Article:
Right-libertarians often argue that the reason our society is horribly unequal, economically speaking, is not because our economy is capitalistic, but because deviations from capitalism—in the form of cronyism—distort the market's wealth-distributing magic. Such deviations include government-granted monopolies, public-private partnerships, tax loopholes, subsidies, and so forth. Without these, our self-proprietary friends assure us, markets would mystically channel wealth to each according to her just deserts. This claim has many problems, not the least of which is the empirical fact that the most economically equal societies feature considerable interaction between public and private sectors. However, a more fundamental problem is the logical contradiction between an impartial state and an economic system in which capital is overwhelmingly in the hands of a ruling class.
You may object that this is not an accurate description of capitalism. After all, the right has persistently promoted the idea that capitalism is identical to the “free market system”. However, rightists did not coin the terms capitalist and capitalism and they are certainly in no position to redefine them. When the early leftists who introduced these terms employed them, they meant by capitalist a member of the class who controls the means of production (in contradistinction to workers) and by capitalism that system in which economic power was in the hands of capitalists. Although I find the whole notion of idealized economic or political systems to be problematic, it is hard to dispute that this early definition of capitalism fits the contemporary US economy quite well. The fact that the US has a public sector as well does not contradict this claim: the state can be a capitalist just as private individuals can. It is also clear that economic inequality is a definitional aspect of capitalism: one could image an economy of unfettered markets where relative economic equality existed, but that economy would not be a capitalist economy.
One claim that has been validated by both experimental and observational studies is that humans tend to act in their (perceived) self interest. One lesson of history has been that capitalists are not immune to this law of human behavior. For example, capitalists consistently attempt to influence government policies in ways that benefit themselves and undermine the interests of competitors (or other groups with who their interests do not align, like labor). These efforts have been consistently effective in the US political system and it is, indeed, hard to imagine a capitalist economy in which they would not be effective. How can political decision-makers be insulated from the influence of the most powerful members of society? One could imagine, as a small step, a rigorous reform of campaign finance, or even publicly financed elections. Of course, this is not the kind of reform that would be acceptable to most right-libertarians. Even if it were, it would not solve the problem. Wealth provides enormous opportunities for influencing public opinion (in a democratic state) and state policy (under any political system).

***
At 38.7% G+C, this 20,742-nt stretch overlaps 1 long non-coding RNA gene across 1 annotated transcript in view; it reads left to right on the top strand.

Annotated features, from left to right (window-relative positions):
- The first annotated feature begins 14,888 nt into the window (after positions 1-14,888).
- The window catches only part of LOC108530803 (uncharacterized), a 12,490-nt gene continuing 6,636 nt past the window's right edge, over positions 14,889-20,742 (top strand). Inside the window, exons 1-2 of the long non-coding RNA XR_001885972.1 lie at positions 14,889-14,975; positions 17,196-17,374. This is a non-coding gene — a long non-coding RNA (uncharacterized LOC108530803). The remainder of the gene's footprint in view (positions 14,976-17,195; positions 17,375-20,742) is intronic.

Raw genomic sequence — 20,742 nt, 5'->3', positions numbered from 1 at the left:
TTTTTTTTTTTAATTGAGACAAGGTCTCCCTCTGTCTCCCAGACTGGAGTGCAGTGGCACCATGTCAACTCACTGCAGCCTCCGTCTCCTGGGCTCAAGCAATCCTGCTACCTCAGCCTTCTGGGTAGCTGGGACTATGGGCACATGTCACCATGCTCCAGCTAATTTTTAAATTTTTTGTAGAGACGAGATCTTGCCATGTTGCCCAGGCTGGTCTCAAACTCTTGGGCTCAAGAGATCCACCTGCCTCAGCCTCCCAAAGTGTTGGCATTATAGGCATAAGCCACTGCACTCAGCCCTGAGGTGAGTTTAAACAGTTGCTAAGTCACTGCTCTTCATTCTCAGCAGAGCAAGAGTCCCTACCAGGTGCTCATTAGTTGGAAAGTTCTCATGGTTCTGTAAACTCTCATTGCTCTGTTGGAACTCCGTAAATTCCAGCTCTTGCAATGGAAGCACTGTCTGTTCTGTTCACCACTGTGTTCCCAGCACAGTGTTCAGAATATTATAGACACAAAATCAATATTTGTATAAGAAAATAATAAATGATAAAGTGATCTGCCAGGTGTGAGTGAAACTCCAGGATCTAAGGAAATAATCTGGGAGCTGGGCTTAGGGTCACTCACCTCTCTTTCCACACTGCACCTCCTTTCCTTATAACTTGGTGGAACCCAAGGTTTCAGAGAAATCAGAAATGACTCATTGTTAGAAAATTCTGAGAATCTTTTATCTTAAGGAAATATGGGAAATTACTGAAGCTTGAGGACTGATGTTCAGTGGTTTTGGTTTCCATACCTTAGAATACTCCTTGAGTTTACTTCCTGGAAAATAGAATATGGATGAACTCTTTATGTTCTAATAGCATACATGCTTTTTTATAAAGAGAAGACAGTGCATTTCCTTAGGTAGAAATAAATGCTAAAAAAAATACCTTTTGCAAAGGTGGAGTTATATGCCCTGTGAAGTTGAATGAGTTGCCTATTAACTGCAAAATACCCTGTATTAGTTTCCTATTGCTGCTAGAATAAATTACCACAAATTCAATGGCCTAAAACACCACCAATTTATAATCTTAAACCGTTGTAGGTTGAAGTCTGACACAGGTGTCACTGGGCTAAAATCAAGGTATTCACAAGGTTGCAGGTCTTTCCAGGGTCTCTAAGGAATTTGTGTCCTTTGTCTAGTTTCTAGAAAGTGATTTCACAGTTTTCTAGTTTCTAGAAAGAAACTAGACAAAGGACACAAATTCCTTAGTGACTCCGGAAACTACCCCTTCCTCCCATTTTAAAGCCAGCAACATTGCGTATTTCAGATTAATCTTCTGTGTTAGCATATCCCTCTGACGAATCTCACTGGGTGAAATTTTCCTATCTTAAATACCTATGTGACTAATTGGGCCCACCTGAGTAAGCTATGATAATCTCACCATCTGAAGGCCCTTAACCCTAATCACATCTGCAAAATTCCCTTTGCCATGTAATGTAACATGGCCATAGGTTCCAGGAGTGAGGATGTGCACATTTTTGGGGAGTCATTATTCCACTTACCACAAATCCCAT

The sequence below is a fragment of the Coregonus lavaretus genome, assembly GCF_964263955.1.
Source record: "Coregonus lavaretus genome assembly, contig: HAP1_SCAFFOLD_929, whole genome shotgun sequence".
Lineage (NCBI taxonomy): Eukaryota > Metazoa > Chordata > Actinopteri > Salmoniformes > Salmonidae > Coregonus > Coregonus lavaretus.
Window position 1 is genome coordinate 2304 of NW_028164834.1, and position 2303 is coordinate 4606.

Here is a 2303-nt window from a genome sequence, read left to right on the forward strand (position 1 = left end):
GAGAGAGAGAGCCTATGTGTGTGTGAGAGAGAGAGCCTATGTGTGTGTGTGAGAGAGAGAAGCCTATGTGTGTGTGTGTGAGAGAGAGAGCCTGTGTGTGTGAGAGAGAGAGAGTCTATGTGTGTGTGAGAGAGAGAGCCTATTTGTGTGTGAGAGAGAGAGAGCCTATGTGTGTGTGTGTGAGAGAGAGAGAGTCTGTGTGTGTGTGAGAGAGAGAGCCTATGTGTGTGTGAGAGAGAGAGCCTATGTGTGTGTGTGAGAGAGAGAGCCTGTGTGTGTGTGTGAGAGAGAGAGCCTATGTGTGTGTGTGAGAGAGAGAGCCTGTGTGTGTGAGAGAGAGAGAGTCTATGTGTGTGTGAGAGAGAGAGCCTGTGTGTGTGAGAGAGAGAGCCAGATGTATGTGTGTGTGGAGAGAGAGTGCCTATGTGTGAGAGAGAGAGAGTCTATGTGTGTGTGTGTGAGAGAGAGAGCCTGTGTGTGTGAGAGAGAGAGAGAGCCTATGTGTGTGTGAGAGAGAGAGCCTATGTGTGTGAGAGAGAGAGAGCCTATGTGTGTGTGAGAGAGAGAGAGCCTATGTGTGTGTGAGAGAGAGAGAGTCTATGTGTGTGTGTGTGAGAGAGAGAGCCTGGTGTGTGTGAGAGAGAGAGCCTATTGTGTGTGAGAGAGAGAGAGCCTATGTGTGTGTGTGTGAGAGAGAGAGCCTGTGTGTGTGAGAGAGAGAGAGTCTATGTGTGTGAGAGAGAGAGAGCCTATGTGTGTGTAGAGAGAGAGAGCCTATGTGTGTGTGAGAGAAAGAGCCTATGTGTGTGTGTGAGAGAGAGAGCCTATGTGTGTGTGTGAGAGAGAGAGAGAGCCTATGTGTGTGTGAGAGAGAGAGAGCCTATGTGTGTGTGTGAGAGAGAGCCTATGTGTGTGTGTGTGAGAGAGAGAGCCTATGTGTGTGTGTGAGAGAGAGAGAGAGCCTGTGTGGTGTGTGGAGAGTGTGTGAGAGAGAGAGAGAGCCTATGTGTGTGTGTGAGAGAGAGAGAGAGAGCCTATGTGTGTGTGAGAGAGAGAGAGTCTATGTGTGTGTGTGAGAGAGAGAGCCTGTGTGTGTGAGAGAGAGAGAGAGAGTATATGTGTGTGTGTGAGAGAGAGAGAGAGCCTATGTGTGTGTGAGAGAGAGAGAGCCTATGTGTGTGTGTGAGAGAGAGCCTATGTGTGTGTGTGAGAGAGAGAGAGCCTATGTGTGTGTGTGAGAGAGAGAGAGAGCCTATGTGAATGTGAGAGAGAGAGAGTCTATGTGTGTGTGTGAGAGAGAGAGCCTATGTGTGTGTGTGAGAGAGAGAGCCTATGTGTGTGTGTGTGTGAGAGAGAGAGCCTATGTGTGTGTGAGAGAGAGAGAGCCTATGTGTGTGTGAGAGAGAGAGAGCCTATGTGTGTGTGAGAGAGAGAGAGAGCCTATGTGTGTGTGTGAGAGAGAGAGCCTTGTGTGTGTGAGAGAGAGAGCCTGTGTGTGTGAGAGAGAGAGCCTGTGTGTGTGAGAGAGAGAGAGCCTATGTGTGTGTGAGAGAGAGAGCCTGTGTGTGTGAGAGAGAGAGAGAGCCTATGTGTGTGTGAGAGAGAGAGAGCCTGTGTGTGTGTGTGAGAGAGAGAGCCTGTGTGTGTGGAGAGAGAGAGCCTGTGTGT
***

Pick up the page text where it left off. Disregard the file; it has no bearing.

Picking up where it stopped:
The power of the capitalist class to maintain “crony capitalism” even in the extremities is illustrated by the history of campaign finance reform in the United States. Despite recognition in the mid 19th century that the absence of limits on campaign contribution gave the very wealth extraordinary influence over policy, it was not until the 1970s that the mass movement aimed at limiting the power of money to purchase government policies and appointments gained critical mass. For good or ill, this movement continued into the 1990s and led to the passage of the landmark (and misnamed) McCain-Feingold Act. What happened then? Capitalists influence the elections of executives who appoint judges, just as they influence the election of legislators. Corporate-sponsored Supreme Court justices eviscerated McCain-Feingold with the Citizens United decision. Now, securing favors from officials by giving them money is still called “bribery,” but securing favors from officials by giving them money for their campaigns is called “speech.” This decision opened floodgates though which all but boundless torrents of corporate money have flowed into the political system, setting the stage for a further expansion of cronyism in American capitalism. Parallel historical developments could be multiplied ad infinitum. They illustrate the following points:
- Capitalists will use their power to manipulate the mechanisms of government so that they retain outsized influence over policy.
- Capitalists will use this influence over policy to secure economic advantages for themselves, advantages which work to the detriment of other sectors of society.
Therefore, I hold that crony capitalism is always redundant. This fact presents a very thorny problem.
The solution to this problem is not simply to abolish cronyism, but to abolish capitalism. By this I do not mean placing the means of production in the hands of the state (that would simply be capitalism in a different guise), nor am I suggesting the abolition of markets and the free exchange of goods and services (experience suggests that these are valuable—if limited—aspects of human social interaction). Instead, I am suggesting that we should support legal frameworks and policy prescriptions that make it easier for working people throughout society to gain and maintain control over the things that make their lives and work possible. We should tear down the laws and institutions that protect arbitrary hierarchies and replace them with empirically tested policies that promote social mobility and equality. In other words, we should do those things that right-libertarians most oppose.